Last Updated: (UTC)
File Policies unlock AMP for Firepower. File and Intrusion policies combined form deep packet inspection.
File policies attach to certain rules in an Access Control Policy. Only traffic types that can carry files, such as FTP and HTTP, can benefit from file policies. When traffic matches one of these rules, firepower uses the file policy to determine the risk of the file. This may send file information to the AMP cloud or perform local analysis.
A file policy may also block files completely. This is file control, and is evaluated first. If the file isn’t blocked, then deeper malware inspection can take place.
Data from the AMP cloud can augment AMP for Firepower. If you have AMP for Endpoints in your network, you can feed this data into FMC. This shows detailed threat propagation and other information.
File inspections follow these steps:
- Spero Analysis – Firepower gets the signature of executable files and submits it to the AMP cloud
- Local Malware Analysis – Uses a local engine to check for malware. Unknown files or possible risks warrant further inspection
- Dynamic Analysis – Sends files to AMP ThreatGrid for further inspection
File policies are in Policies -> Access Control -> Malware and File
Click New File Policy to begin, and enter a name and description.
File policies are a colection of rules. Unlike ACP’s, these are not ordered rules.
Rule evaluation takes place in this order:
- Simple file blocking
- Malware inspection
- Simple detection and logging
The advanced tab, general settings:
- First Time File Analysis – Sends a file to ThreatGrid if the appliance hasn’t seen it before. If this is not used, these files will be marked with an ‘unknown’ disposition
- Enable Custom Detection List – Enables a customised detection list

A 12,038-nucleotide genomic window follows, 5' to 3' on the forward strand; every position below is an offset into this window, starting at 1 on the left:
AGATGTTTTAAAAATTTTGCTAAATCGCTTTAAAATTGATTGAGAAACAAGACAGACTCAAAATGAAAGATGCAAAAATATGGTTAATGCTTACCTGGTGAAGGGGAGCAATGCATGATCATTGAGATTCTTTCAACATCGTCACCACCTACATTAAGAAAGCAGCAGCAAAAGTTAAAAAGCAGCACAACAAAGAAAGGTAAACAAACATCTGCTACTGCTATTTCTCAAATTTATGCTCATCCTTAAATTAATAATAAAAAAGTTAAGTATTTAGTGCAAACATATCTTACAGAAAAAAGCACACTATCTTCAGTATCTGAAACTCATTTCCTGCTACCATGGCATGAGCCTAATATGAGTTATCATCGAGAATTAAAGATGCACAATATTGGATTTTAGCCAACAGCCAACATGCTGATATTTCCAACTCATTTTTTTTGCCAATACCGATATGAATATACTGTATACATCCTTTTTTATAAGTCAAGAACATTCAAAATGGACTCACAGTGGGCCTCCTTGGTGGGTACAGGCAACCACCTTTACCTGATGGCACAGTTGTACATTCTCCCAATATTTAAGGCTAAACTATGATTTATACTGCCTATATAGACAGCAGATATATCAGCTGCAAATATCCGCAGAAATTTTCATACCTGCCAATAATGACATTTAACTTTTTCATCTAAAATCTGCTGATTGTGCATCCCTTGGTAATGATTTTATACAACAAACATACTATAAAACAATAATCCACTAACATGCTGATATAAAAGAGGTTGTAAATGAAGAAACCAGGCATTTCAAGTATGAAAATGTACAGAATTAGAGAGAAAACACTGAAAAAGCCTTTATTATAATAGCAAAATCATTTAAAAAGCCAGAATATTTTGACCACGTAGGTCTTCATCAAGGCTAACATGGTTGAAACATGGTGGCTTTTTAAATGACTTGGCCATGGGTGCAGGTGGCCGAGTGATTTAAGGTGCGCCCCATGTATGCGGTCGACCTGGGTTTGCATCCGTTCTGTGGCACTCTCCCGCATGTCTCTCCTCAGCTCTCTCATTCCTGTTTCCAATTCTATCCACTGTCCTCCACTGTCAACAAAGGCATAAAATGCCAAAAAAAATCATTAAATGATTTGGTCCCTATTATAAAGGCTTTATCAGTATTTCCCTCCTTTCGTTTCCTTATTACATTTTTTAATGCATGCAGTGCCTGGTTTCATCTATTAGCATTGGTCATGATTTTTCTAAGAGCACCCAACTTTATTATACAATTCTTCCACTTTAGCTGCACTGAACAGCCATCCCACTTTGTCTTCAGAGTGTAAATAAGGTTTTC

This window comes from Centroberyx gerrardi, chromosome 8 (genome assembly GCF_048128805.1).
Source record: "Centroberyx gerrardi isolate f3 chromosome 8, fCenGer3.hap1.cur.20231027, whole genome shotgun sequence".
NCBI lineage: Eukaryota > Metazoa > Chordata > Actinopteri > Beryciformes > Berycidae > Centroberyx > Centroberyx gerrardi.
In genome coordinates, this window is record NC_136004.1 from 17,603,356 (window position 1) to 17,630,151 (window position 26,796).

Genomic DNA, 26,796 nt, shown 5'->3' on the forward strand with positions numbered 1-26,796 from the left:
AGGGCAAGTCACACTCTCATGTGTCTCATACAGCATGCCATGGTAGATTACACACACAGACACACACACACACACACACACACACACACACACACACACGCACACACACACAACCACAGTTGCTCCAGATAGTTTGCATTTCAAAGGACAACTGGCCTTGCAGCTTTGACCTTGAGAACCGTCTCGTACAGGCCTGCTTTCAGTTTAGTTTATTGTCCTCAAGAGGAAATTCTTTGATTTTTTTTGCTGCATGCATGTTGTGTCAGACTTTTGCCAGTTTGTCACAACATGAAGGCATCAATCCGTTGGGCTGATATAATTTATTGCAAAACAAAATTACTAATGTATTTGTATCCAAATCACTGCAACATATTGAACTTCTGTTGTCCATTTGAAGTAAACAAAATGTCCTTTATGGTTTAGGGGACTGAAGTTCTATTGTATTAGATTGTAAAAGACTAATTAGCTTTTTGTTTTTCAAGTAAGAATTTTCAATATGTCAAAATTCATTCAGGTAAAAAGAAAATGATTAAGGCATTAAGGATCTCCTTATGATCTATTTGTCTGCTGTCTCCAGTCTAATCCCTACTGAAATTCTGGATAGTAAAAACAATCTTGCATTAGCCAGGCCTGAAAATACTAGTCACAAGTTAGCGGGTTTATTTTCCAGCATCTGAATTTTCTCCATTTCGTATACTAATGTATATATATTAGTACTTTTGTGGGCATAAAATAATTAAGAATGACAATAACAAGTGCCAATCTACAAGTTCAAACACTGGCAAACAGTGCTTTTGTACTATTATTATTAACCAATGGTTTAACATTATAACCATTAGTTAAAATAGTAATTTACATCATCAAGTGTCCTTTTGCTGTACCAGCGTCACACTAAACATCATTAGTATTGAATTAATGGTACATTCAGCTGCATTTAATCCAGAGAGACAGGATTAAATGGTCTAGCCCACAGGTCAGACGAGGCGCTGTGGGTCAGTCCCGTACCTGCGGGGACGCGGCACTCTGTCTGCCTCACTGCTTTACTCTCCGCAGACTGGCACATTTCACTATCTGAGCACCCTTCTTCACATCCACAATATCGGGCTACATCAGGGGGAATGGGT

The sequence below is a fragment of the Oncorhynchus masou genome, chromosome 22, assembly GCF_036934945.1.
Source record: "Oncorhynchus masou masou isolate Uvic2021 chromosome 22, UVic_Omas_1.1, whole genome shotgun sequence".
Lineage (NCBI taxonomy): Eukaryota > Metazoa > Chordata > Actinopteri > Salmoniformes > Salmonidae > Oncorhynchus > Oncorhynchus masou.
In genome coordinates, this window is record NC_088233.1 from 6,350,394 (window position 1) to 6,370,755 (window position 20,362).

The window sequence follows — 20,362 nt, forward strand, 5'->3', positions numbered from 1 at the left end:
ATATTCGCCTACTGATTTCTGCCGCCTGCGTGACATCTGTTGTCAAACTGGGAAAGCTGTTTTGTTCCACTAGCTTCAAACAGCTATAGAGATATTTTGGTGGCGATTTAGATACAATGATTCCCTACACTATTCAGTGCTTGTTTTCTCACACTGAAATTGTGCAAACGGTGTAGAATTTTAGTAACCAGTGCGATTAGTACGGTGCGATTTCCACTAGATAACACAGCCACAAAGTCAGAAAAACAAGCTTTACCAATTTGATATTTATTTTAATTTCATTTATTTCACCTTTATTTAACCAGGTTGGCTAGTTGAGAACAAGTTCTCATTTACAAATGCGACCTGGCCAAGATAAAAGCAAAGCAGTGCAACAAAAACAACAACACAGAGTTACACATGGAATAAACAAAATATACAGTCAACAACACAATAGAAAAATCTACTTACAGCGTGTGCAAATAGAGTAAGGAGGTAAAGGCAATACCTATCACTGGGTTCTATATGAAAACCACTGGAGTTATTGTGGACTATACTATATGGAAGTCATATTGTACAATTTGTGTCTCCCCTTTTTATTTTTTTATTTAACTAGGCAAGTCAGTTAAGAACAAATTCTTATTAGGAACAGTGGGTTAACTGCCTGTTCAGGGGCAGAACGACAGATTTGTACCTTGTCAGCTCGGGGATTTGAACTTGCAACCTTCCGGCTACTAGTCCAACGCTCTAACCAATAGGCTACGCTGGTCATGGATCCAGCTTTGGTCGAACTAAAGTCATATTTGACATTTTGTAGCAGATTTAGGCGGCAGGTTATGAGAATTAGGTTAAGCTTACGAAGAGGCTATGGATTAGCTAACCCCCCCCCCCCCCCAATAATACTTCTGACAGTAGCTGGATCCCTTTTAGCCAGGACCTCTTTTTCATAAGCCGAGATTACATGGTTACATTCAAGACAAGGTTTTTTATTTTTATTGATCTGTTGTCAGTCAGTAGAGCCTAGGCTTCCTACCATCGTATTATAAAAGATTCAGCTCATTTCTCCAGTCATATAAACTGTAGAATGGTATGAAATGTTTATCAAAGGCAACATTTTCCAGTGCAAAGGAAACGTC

- Enable Clean List – Enable a whitelist of allowed files
- Mark Files as malware – Files are marked with a threat score. If files are above the threshold, they are marked as Malware. The higher the value, the higher the risk of false positives
Archives can also be inspected. The archive scanning options are also on the advanced tab:
- Inspect Archives – Enables or disables archive inspection. Changing this option causes a SNORT process restart
- Block Encrypted Archives – Block files if the contents are encrypted
- Block Uninspectable Archives – If an archive can’t be inspected for any reason other than encryption (for example, corruption), the file will be blocked
- Max Archive Depth – The maximum number of nested archives that can be scanned. The first nested file is a depth of one
The Application Protocol specifies the protocol to scan. Only HTTP, SMTP, IMAP, POP3, FTP, and SMB are available. Some of these protocols can be scanned in an Upload direction, a Download direction, or both. Vaguer these conditions lead to mode scanned files, and lower performance.
The File Types and File Type Categories specify which files to scan. Once again, the more file types, the lower the performance.
There are several actions available:
- Block Files – Outright blocks certain file types
- Block Malware – Use local or AMP analysis to determine if the file is malware, and block it if it is
- Malware Cloud Lookup – Query AMP for file disposition information, but allow the file through
- Detect Files – Log the file, but allow the file through
Some actions allow additional options:
- Spero Analysis – Analyse MSEXE files, and send the signature to ThreatGrid
- Dynamic Analysis – Send the file to ThreatGrid for additional analysis
- Capacity Handling – If a file cannot be sent to ThreatGrid, store the file for now and analyse it later
- Local Malware Analysis – Use the local engine to determine if the file is malware
- Reset connection – Send a TCP reset. If disabled, the connection will be left to timeout
Blocked files (either outright or as part of a deep scan) can be stored on the appliance for later analysis.
One strategy is to use a file blocking policy to block any file types that you definitely do not want on the network. Then, create a policy that performs an analysis on anything that’s left.